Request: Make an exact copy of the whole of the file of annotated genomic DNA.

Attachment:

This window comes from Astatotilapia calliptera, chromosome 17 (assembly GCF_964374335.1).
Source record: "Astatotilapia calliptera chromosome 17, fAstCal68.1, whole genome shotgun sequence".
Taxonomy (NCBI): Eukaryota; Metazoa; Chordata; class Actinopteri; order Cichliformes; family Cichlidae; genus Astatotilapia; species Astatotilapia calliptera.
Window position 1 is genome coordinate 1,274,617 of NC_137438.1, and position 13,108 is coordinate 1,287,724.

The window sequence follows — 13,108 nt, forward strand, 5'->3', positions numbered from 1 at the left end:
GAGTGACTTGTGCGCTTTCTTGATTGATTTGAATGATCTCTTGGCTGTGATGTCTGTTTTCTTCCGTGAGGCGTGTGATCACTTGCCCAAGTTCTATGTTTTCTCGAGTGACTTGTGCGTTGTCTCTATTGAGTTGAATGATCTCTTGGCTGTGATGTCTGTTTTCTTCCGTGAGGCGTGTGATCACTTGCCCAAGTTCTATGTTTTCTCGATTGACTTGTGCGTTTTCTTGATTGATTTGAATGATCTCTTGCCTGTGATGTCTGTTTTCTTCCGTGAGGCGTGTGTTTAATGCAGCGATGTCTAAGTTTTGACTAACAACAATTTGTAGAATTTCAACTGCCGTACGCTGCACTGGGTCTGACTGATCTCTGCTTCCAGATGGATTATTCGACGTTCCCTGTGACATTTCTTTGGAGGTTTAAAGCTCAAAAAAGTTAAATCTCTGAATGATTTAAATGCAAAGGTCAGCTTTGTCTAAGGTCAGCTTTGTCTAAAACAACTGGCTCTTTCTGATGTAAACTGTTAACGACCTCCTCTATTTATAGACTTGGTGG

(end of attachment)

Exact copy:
This window comes from Astatotilapia calliptera, chromosome 17 (assembly GCF_964374335.1).
Source record: "Astatotilapia calliptera chromosome 17, fAstCal68.1, whole genome shotgun sequence".
Taxonomy (NCBI): Eukaryota; Metazoa; Chordata; class Actinopteri; order Cichliformes; family Cichlidae; genus Astatotilapia; species Astatotilapia calliptera.
Window position 1 is genome coordinate 1,274,617 of NC_137438.1, and position 13,108 is coordinate 1,287,724.

The window sequence follows — 13,108 nt, forward strand, 5'->3', positions numbered from 1 at the left end:
GAGTGACTTGTGCGCTTTCTTGATTGATTTGAATGATCTCTTGGCTGTGATGTCTGTTTTCTTCCGTGAGGCGTGTGATCACTTGCCCAAGTTCTATGTTTTCTCGAGTGACTTGTGCGTTGTCTCTATTGAGTTGAATGATCTCTTGGCTGTGATGTCTGTTTTCTTCCGTGAGGCGTGTGATCACTTGCCCAAGTTCTATGTTTTCTCGATTGACTTGTGCGTTTTCTTGATTGATTTGAATGATCTCTTGCCTGTGATGTCTGTTTTCTTCCGTGAGGCGTGTGTTTAATGCAGCGATGTCTAAGTTTTGACTAACAACAATTTGTAGAATTTCAACTGCCGTACGCTGCACTGGGTCTGACTGATCTCTGCTTCCAGATGGATTATTCGACGTTCCCTGTGACATTTCTTTGGAGGTTTAAAGCTCAAAAAAGTTAAATCTCTGAATGATTTAAATGCAAAGGTCAGCTTTGTCTAAGGTCAGCTTTGTCTAAAACAACTGGCTCTTTCTGATGTAAACTGTTAACGACCTCCTCTATTTATAGACTTGGTGG